Where Horses Come First ...

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Wed, 24 May 2017 12:31:00
Perhaps the biggest challenge that causes stress at horse shows and competitions is achieving perfect plaits. It's a fiddly business that takes time and patience - two things that are often in short supply just before a big event or show!
A well-plaited mane certainly improves your horse's chances in the show ring, and it certainly makes a big difference in, particularly, dressage competition if the judges' are impressed with your horse's neat and tidy turnout.
Conventional (hunter) braids are fine for most disciplines, with button braids being de rigeur for dressage. Of course some show categories like native ponies have to be shown with natural manes.
The number and placing of the plaits can actually enhance the look of your horse. Generally experts recommend not less than 9 braids, and no more than 11 (plus a french plait for the forelock). Traditionally there should be an odd number of plaits along the neck. Using more can make the neck of a short-necked horse look longer, and horses with a weak neck can be given the illusion of more crest by placing the plaits as high as possible.

It's certainly wise to practice your plaiting technique at home to make sure you can handle it calmly and neatly under pressure on the morning of the show. It's not recommended to plait the night before because hairs might be pulled or rubbed loose overnight or during travelling. Do, however, leave plenty of time for plaiting because if you become harried, your horse will pick up on it.
Practice makes perfect, and what you want to avoid is a few large clumpy braids that will do nothing for your horse's topline, and will prevent him from comfortably bending his neck.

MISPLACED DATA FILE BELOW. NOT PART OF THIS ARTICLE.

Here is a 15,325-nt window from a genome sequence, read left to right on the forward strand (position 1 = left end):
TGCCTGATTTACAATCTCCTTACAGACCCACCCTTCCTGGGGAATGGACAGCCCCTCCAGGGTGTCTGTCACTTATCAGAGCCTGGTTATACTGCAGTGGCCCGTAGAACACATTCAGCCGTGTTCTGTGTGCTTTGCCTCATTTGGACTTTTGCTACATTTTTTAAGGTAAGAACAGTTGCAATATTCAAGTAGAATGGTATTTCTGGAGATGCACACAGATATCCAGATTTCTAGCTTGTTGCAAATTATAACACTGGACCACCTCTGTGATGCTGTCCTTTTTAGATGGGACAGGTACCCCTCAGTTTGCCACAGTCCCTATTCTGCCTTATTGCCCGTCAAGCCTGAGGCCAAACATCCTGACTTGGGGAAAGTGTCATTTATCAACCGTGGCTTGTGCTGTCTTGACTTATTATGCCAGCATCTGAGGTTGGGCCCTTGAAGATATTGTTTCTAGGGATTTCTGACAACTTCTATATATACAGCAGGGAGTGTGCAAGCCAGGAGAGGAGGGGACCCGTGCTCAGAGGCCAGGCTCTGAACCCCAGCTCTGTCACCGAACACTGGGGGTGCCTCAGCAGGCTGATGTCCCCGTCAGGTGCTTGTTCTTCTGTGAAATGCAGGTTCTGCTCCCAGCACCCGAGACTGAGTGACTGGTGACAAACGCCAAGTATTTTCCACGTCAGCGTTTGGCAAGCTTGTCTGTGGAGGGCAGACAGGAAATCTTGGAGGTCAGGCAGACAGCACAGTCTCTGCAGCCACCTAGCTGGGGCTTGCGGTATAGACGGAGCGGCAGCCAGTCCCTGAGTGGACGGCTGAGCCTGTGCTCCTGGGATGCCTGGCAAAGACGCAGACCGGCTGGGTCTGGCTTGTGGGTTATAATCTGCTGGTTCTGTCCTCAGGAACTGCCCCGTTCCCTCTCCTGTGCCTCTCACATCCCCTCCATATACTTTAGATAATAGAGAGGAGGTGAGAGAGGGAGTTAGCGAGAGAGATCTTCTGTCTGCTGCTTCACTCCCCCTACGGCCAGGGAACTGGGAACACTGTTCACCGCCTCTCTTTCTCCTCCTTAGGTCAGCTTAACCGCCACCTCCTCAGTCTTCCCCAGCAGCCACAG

Make sure, too, that your button braids are firmly secured and don't wiggle about - not an impressive sight in the arena!
Before you begin plaiting you need to bath your horse and shampoo the mane (preferably the day before) using a good shampoo and conditioner, making sure you massage the hair right down to the roots to remove any embedded dirt and debris.
There are numerous products available for mane and tail detangling. If you apply any of these it is best to comb the mane through thoroughly, and leave the product in (as long as you are sure your horse has no skin sensitivity issues) so that when you come to plaiting the hair will be "sticky" and thus easier to handle. If you prefer to rinse the mane off and it has dried sleek and soft before you come to start the plaiting process, you can always use a product like Smart Grooming's Perfect Plaits
to give the hair some texture and grip to work with (it also acts as a setting lotion to keep plaits in place). 
Before you begin plaiting you will also need to get the mane into shape, both as far as bulk and length goes. The optimum length for plaiting is about six inches width, and if the mane is very thick you can thin it and shorten it by pulling.